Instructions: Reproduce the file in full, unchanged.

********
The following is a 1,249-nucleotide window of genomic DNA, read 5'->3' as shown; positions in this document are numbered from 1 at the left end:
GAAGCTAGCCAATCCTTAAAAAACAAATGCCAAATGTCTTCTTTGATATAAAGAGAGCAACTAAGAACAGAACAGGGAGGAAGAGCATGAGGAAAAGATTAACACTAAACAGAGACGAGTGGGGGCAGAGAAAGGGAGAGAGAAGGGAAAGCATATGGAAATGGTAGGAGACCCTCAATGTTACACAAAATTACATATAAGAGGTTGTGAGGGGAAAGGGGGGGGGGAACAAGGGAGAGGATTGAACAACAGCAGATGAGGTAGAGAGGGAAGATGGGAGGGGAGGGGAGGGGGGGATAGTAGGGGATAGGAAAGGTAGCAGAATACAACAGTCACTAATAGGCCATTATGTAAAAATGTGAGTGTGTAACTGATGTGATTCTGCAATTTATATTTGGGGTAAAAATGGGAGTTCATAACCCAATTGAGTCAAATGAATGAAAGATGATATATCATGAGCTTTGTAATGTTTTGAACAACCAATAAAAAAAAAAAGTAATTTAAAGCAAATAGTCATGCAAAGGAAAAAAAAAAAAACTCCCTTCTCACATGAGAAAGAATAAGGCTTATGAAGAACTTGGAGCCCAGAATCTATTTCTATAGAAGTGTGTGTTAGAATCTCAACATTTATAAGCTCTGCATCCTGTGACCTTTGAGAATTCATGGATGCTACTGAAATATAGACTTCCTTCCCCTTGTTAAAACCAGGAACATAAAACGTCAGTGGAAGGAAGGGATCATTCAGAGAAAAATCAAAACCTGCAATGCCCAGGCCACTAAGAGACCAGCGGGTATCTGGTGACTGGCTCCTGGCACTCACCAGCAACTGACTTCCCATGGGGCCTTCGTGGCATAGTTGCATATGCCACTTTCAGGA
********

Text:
The following is a 1,249-nucleotide window of genomic DNA, read 5'->3' as shown; positions in this document are numbered from 1 at the left end:
GAAGCTAGCCAATCCTTAAAAAACAAATGCCAAATGTCTTCTTTGATATAAAGAGAGCAACTAAGAACAGAACAGGGAGGAAGAGCATGAGGAAAAGATTAACACTAAACAGAGACGAGTGGGGGCAGAGAAAGGGAGAGAGAAGGGAAAGCATATGGAAATGGTAGGAGACCCTCAATGTTACACAAAATTACATATAAGAGGTTGTGAGGGGAAAGGGGGGGGGGAACAAGGGAGAGGATTGAACAACAGCAGATGAGGTAGAGAGGGAAGATGGGAGGGGAGGGGAGGGGGGGATAGTAGGGGATAGGAAAGGTAGCAGAATACAACAGTCACTAATAGGCCATTATGTAAAAATGTGAGTGTGTAACTGATGTGATTCTGCAATTTATATTTGGGGTAAAAATGGGAGTTCATAACCCAATTGAGTCAAATGAATGAAAGATGATATATCATGAGCTTTGTAATGTTTTGAACAACCAATAAAAAAAAAAAGTAATTTAAAGCAAATAGTCATGCAAAGGAAAAAAAAAAAAACTCCCTTCTCACATGAGAAAGAATAAGGCTTATGAAGAACTTGGAGCCCAGAATCTATTTCTATAGAAGTGTGTGTTAGAATCTCAACATTTATAAGCTCTGCATCCTGTGACCTTTGAGAATTCATGGATGCTACTGAAATATAGACTTCCTTCCCCTTGTTAAAACCAGGAACATAAAACGTCAGTGGAAGGAAGGGATCATTCAGAGAAAAATCAAAACCTGCAATGCCCAGGCCACTAAGAGACCAGCGGGTATCTGGTGACTGGCTCCTGGCACTCACCAGCAACTGACTTCCCATGGGGCCTTCGTGGCATAGTTGCATATGCCACTTTCAGGA